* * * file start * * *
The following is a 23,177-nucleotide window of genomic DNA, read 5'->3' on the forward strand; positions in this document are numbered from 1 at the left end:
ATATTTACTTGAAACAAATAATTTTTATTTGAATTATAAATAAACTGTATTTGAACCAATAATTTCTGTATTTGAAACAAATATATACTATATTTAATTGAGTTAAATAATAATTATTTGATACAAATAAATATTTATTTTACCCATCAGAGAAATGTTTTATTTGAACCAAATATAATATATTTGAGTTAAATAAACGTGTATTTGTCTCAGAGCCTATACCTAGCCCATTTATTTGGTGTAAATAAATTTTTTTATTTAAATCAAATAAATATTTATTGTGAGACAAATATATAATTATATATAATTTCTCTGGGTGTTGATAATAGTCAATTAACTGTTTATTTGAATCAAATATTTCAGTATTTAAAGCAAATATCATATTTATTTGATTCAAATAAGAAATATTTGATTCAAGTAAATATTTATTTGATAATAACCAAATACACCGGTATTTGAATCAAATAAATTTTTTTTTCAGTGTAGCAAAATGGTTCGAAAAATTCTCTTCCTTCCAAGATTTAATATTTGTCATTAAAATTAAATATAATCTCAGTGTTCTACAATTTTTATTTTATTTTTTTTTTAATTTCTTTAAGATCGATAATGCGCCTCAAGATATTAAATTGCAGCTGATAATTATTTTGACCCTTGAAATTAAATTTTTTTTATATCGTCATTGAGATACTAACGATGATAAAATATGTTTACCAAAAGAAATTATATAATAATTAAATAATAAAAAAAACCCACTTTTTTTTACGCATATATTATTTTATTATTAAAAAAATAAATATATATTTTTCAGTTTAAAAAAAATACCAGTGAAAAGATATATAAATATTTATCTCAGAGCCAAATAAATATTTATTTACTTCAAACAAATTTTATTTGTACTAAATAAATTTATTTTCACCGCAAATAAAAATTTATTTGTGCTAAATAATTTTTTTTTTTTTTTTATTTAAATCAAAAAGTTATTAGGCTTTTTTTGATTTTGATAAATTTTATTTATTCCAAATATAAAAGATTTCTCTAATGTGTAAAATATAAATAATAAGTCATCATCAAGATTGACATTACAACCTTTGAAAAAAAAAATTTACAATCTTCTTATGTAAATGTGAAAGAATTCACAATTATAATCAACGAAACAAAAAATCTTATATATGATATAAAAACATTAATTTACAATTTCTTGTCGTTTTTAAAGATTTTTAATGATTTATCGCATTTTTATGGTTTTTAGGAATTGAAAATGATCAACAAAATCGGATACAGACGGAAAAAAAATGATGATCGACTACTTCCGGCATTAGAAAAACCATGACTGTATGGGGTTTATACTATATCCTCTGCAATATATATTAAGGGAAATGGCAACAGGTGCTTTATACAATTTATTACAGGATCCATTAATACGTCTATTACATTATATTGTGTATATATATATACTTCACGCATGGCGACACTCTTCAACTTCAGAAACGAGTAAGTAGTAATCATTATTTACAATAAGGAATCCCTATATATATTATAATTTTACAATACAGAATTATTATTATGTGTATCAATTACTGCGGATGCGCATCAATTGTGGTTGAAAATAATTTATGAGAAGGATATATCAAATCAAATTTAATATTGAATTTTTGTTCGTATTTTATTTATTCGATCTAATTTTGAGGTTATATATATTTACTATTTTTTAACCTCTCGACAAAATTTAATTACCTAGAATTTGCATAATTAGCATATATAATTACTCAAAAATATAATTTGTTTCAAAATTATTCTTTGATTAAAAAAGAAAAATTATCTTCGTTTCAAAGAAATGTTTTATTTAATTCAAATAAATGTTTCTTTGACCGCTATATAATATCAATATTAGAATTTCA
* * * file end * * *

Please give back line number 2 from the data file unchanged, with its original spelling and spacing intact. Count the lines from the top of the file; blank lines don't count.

ATATTTACTTGAAACAAATAATTTTTATTTGAATTATAAATAAACTGTATTTGAACCAATAATTTCTGTATTTGAAACAAATATATACTATATTTAATTGAGTTAAATAATAATTATTTGATACAAATAAATATTTATTTTACCCATCAGAGAAATGTTTTATTTGAACCAAATATAATATATTTGAGTTAAATAAACGTGTATTTGTCTCAGAGCCTATACCTAGCCCATTTATTTGGTGTAAATAAATTTTTTTATTTAAATCAAATAAATATTTATTGTGAGACAAATATATAATTATATATAATTTCTCTGGGTGTTGATAATAGTCAATTAACTGTTTATTTGAATCAAATATTTCAGTATTTAAAGCAAATATCATATTTATTTGATTCAAATAAGAAATATTTGATTCAAGTAAATATTTATTTGATAATAACCAAATACACCGGTATTTGAATCAAATAAATTTTTTTTTCAGTGTAGCAAAATGGTTCGAAAAATTCTCTTCCTTCCAAGATTTAATATTTGTCATTAAAATTAAATATAATCTCAGTGTTCTACAATTTTTATTTTATTTTTTTTTTAATTTCTTTAAGATCGATAATGCGCCTCAAGATATTAAATTGCAGCTGATAATTATTTTGACCCTTGAAATTAAATTTTTTTTATATCGTCATTGAGATACTAACGATGATAAAATATGTTTACCAAAAGAAATTATATAATAATTAAATAATAAAAAAAACCCACTTTTTTTTACGCATATATTATTTTATTATTAAAAAAATAAATATATATTTTTCAGTTTAAAAAAAATACCAGTGAAAAGATATATAAATATTTATCTCAGAGCCAAATAAATATTTATTTACTTCAAACAAATTTTATTTGTACTAAATAAATTTATTTTCACCGCAAATAAAAATTTATTTGTGCTAAATAATTTTTTTTTTTTTTTTATTTAAATCAAAAAGTTATTAGGCTTTTTTTGATTTTGATAAATTTTATTTATTCCAAATATAAAAGATTTCTCTAATGTGTAAAATATAAATAATAAGTCATCATCAAGATTGACATTACAACCTTTGAAAAAAAAAATTTACAATCTTCTTATGTAAATGTGAAAGAATTCACAATTATAATCAACGAAACAAAAAATCTTATATATGATATAAAAACATTAATTTACAATTTCTTGTCGTTTTTAAAGATTTTTAATGATTTATCGCATTTTTATGGTTTTTAGGAATTGAAAATGATCAACAAAATCGGATACAGACGGAAAAAAAATGATGATCGACTACTTCCGGCATTAGAAAAACCATGACTGTATGGGGTTTATACTATATCCTCTGCAATATATATTAAGGGAAATGGCAACAGGTGCTTTATACAATTTATTACAGGATCCATTAATACGTCTATTACATTATATTGTGTATATATATATACTTCACGCATGGCGACACTCTTCAACTTCAGAAACGAGTAAGTAGTAATCATTATTTACAATAAGGAATCCCTATATATATTATAATTTTACAATACAGAATTATTATTATGTGTATCAATTACTGCGGATGCGCATCAATTGTGGTTGAAAATAATTTATGAGAAGGATATATCAAATCAAATTTAATATTGAATTTTTGTTCGTATTTTATTTATTCGATCTAATTTTGAGGTTATATATATTTACTATTTTTTAACCTCTCGACAAAATTTAATTACCTAGAATTTGCATAATTAGCATATATAATTACTCAAAAATATAATTTGTTTCAAAATTATTCTTTGATTAAAAAAGAAAAATTATCTTCGTTTCAAAGAAATGTTTTATTTAATTCAAATAAATGTTTCTTTGACCGCTATATAATATCAATATTAGAATTTCA